Corps de l’article

Over the past 20 years there has been an increasing number of memoirs and collections of stories published by nurses, teachers and Mounties reflecting upon their government service in the Canadian Arctic. Most of these date back to the 1950s and 1960s when the Canadian government vastly increased its official presence as part of the incorporation of northern Canada into the modern social state. There are fewer however that go back to the pre-war period. This was a time when non-aboriginal people were rare in the Arctic, when the first tentative contacts between different cultures were made. Bill White, by his own account irascible and cantankerous from his youth, served with the RCMP on the St. Roch ship and at Cambridge Bay for four years in the early 1930s. Mountie in Mukluks is Bill’s story.

Bill’s Arctic story is a loose transcription by Patrick White (no relation) of interviews taped by Patrick’s grandfather Frank and father Howard White from the 1970s to 1996. Much of this taped material covered Bill’s career as a labour organizer in the B.C. Lower Mainland, after his term with the RCMP, and was published by Howard as A Hard Man to Beat in 1983. Patrick, a Toronto based journalist, revisited the collection and worked with Bill’s daughter to produce the present work.

The book is a well produced effort, larded with fascinating photos from Bill’s personal collection. The images cover all seasons and every facet of life, from Inuit families through the many ships traversing the central arctic in the mid 1930s to the travails of isolated detachment life. The original interviews appear to have been presented as stories, no doubt randomly told over some 20 years. Patrick has organised the material into a chronological sequence and admits to moving pieces about to ensure the reader can understand the narrative and its subjects without an Arctic encyclopaedia at hand. This may cause some grief for the researcher as there are no references to specific interviews or their dates. From the text it is impossible to know where the “real language of a real person” (p. 15) ends and the voice of the organising author, anxious to maintain a strong narrative thread, takes over.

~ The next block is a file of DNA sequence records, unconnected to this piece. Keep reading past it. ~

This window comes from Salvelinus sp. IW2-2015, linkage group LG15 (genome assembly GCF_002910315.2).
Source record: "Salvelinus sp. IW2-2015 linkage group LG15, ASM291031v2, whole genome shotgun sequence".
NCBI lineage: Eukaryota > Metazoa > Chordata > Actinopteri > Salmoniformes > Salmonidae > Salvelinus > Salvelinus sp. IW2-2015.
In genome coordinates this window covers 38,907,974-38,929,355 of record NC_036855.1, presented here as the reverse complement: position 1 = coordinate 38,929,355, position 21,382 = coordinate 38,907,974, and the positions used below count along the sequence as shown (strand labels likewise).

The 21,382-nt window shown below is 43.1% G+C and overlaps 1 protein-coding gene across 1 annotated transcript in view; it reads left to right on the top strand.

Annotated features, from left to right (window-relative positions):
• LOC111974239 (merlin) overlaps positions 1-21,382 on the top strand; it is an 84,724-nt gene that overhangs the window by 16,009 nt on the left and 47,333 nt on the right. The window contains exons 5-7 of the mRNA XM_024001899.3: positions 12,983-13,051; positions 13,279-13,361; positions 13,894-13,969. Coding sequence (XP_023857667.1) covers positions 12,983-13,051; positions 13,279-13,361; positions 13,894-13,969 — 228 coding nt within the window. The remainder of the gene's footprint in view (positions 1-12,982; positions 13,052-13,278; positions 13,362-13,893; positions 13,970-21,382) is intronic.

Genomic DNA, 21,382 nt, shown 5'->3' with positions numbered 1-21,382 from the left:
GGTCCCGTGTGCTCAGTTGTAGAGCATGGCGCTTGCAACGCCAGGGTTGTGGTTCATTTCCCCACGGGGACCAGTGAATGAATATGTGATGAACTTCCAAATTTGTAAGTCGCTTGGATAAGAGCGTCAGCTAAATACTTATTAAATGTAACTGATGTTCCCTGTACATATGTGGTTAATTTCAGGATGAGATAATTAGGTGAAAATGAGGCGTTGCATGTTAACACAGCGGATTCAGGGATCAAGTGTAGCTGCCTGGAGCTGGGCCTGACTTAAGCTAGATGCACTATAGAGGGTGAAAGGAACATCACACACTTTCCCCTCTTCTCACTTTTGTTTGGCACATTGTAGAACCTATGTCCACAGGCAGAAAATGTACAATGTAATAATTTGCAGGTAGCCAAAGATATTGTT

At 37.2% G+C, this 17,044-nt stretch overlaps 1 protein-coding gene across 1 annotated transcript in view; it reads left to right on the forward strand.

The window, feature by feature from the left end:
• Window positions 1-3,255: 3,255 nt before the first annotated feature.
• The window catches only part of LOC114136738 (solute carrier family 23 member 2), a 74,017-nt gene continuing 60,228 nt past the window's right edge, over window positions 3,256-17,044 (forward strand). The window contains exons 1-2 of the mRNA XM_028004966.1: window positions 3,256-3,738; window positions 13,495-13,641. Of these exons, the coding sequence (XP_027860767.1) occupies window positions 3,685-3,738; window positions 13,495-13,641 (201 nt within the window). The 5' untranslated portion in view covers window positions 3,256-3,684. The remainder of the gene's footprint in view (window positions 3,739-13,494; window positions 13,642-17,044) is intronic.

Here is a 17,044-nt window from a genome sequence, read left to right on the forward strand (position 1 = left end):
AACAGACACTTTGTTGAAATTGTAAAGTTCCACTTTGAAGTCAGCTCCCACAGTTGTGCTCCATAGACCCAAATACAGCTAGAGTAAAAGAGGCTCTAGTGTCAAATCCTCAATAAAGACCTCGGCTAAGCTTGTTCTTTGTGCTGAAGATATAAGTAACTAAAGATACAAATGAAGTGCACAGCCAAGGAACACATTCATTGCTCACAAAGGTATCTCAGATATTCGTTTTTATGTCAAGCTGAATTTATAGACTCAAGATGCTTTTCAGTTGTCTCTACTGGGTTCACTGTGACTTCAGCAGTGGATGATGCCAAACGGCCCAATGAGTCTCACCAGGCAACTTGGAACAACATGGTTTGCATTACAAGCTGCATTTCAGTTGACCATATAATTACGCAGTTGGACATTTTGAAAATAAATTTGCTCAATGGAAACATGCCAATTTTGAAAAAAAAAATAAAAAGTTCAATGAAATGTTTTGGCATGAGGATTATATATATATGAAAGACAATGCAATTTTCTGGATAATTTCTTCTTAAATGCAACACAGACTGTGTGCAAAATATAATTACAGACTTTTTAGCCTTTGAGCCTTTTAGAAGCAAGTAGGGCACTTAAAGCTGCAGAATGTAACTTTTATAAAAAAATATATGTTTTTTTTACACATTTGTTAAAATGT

Nevertheless the point of the book is not so much in the details as in Bill’s desire to puncture the pompous myth of order and justice that grew around the Mounties’ presence in the North. Bill is especially aggrieved by the heroic epics produced by journalists and his fellow Mounties. This is most apparent in the chapter on the hunt for the Mad Trapper, “the biggest goddamn bungle in Mountie history” (p. 173). In some ways the weakest part of the book—it is the only chapter where Bill speaks beyond his personal experience—his version highlights the sense of chaos and disorder that newcomers felt in their attempts to come to terms with the Arctic. Rudy Wiebe (1989) tells a similar tale of misunderstandings and mistakes in his account of Albert Johnson’s death. The remainder of the book focuses on Bill’s experience and offers real gems. In a long discussion of daily life at a fish camp, Bill recalls long evenings around a smoky fire of willow and seal blubber:

You could see their faces—they were kinda greasy, shining and glistening in the light. And they’d sing away like a choir. Some would get up and dance and others would sit with caribou-skin drums. The dances reenacted the hunt. Sometimes the dancer played the hunter, sometimes he’d play the animal. They always ended with the animal dying. I’d just sit there and think, ‘This sure as hell beats cribbage’.

p. 150

Bill also offers harsh words on the way the expectations of white society, especially the trade in white foxes, disrupted traditional lifeways in the central Arctic. He describes how trade provided the Inuit with rifles and their subsequent massacring of caribou. “It wasn’t long before the whole thing spiralled right out of bloody control” (p. 233-234). But in this analysis, he actually confirms how much an agent of southern society he was. The implicit denial of Inuit adaptability was a common refrain amongst police men in the Arctic, and bringing change only made their jobs harder. There was also the assumption that when they got firearms, Inuit tended to over-hunt. Recent research by Parks Canada on northern Ellesmere Island challenges such idea by a close analysis of non-aboriginal hunting by exploration expeditions (cf. Manseau et al. 2005).

In keeping with his iconoclastic purpose, Bill also reminisces about Inuit dogs. Reporting a departure from Goa Haven he had 10 or 15 community dogs follow him. Despite his efforts to chase them off they were still with him at day’s end. “When I stopped for the night I knew bloody fine that there wouldn’t be a bit of feed left in the morning if these dogs were loose out there. So I caught two of them and tied them up. That was all I could catch, the rest just circled out around […]. There was only one thing to do. I shot them. All of them. Dead dogs lying all over the jeezly place. I hated to do it. I don’t like shooting dogs but I had no choice” (p. 190-191).

Bill describes the difficult and challenging work that individual police faced in these early Arctic postings. He remained bitter, even during his return trip north in the mid-1970s, about the inability of southern Canadians to make meaningful connections with the Inuit. He rails against individuals who refused to make the effort to learn the language or try to understand local customs. Bill saves his most vitriolic thoughts however for the government, and the society, which established the imperial order he was charged with imposing on people he came to admire. And in this regard he was the same as many Mounties and northern officials of the time who regularly expressed confusion and doubts about the southern programs they were to apply. One hopes the current trend towards pluralism eases the lives of those working on the cultural frontiers.